Linda and I were able to meet up with David and Giselle while we were out there. They are friends from here that recently moved out to Billings, Montana (to join the militia ha!). On our first day out there we passed by Swan Lake and noticed what looked like rather large white birds enjoying the water. Now keep in mind that was a ways off! I pulled out the Beast and tried to pull them in, but it just didn’t have the desired reach. Somewhat adventurous we decided to hike out there to get a better shot. It looked like just prairie grass at first, but we soon found out it was kind of swampy – luckily the cold weather firmed it up enough for us to pick our way out there. Linda took this great shot of us shooting the Swans.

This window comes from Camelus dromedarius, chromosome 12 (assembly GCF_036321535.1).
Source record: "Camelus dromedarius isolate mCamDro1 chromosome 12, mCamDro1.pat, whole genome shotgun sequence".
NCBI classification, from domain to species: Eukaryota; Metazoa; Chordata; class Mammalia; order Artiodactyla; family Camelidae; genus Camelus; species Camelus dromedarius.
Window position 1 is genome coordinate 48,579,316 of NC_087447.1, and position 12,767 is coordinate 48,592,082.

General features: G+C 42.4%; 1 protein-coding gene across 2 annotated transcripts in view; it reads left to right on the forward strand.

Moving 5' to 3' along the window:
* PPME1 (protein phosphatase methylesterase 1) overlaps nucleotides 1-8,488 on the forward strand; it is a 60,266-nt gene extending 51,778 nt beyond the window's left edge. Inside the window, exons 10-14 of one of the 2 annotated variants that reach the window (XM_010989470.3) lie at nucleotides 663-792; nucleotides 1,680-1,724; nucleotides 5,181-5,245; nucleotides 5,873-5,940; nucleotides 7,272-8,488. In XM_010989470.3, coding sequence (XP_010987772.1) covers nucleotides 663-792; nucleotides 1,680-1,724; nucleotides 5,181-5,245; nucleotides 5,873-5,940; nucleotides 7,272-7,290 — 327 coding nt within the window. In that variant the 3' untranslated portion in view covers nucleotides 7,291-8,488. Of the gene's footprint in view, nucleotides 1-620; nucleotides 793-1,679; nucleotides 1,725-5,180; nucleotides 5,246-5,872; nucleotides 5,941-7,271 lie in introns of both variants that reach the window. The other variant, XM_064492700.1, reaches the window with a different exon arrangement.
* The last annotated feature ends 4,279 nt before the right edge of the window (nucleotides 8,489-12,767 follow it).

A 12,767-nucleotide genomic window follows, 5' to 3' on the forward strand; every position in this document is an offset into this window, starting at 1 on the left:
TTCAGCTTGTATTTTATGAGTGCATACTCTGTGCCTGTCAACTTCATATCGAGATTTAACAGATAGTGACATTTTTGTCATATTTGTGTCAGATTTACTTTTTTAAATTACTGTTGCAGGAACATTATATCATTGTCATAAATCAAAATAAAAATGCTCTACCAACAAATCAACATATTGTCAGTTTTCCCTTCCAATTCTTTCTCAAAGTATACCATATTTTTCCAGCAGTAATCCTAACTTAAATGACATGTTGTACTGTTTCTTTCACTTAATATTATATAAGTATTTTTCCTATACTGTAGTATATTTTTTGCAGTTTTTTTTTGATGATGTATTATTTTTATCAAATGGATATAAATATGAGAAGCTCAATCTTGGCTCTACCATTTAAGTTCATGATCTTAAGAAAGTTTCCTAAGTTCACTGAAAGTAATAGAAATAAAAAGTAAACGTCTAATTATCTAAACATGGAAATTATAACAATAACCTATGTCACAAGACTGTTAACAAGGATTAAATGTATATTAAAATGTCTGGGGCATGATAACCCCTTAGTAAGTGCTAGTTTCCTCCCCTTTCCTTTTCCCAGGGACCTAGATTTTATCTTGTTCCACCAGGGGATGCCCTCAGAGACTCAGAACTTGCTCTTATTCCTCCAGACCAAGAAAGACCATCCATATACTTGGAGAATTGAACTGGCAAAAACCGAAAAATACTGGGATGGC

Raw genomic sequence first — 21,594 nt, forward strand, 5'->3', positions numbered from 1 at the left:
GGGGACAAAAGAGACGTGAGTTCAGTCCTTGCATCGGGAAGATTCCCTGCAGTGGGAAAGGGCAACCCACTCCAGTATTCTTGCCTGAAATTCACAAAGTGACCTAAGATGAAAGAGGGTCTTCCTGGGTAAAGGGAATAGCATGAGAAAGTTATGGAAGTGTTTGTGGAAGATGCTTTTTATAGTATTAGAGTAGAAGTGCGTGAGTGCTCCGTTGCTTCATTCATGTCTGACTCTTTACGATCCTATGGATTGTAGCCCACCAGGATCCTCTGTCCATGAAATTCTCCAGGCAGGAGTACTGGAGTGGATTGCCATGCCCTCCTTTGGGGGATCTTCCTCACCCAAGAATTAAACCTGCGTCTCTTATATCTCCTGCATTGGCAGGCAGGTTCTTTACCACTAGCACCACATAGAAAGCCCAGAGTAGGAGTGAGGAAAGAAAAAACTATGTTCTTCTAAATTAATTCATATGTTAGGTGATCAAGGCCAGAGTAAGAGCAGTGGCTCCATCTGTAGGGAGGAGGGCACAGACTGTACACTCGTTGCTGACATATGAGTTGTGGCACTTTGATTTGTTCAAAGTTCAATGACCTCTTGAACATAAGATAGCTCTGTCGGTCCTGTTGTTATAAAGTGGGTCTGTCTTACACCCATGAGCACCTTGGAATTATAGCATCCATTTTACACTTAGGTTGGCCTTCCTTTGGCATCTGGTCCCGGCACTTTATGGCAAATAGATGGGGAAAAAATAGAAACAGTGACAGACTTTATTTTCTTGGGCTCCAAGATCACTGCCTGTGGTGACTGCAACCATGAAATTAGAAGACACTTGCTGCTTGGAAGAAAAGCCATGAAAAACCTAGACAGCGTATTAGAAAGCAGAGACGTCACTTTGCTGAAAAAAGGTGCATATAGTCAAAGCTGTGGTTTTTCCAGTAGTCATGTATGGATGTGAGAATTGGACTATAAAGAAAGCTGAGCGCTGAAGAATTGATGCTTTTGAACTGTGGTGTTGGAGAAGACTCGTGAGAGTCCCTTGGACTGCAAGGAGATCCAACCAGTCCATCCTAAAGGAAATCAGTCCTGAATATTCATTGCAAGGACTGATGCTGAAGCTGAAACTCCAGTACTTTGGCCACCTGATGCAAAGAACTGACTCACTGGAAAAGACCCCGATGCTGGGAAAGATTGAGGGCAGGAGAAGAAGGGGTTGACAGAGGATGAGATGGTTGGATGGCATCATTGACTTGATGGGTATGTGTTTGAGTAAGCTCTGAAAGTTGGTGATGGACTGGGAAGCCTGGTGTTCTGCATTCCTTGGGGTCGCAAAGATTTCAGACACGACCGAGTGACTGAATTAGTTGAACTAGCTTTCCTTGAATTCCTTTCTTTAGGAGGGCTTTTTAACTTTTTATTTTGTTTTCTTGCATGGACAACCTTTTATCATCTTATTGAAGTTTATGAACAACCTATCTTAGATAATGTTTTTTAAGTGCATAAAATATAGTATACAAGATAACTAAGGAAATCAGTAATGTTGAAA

As you can tell from the shot, it wasn’t the best day for shooting – glad we bundled up before hiking out there. I should probably point out that if it wasn’t for the cold there is absolutely no way Linda would have been out there with us because this field must be a snake haven on warmer days! As it turns out, we checked back at this lake later in the week and had a little better lighting than our first day. Since those came out a little better, I’ll start with those – note, I wasn’t about to ask Linda to head back out there in snake land so the better lighting cost some distance.
Here they are pulled in a little bit more thanks to a tighter cropping. For a bird that is somewhat rare, there sure was a nice grouping of them in the appropriately named lake.
Hit the jump to see more pictures of the Trumpeters!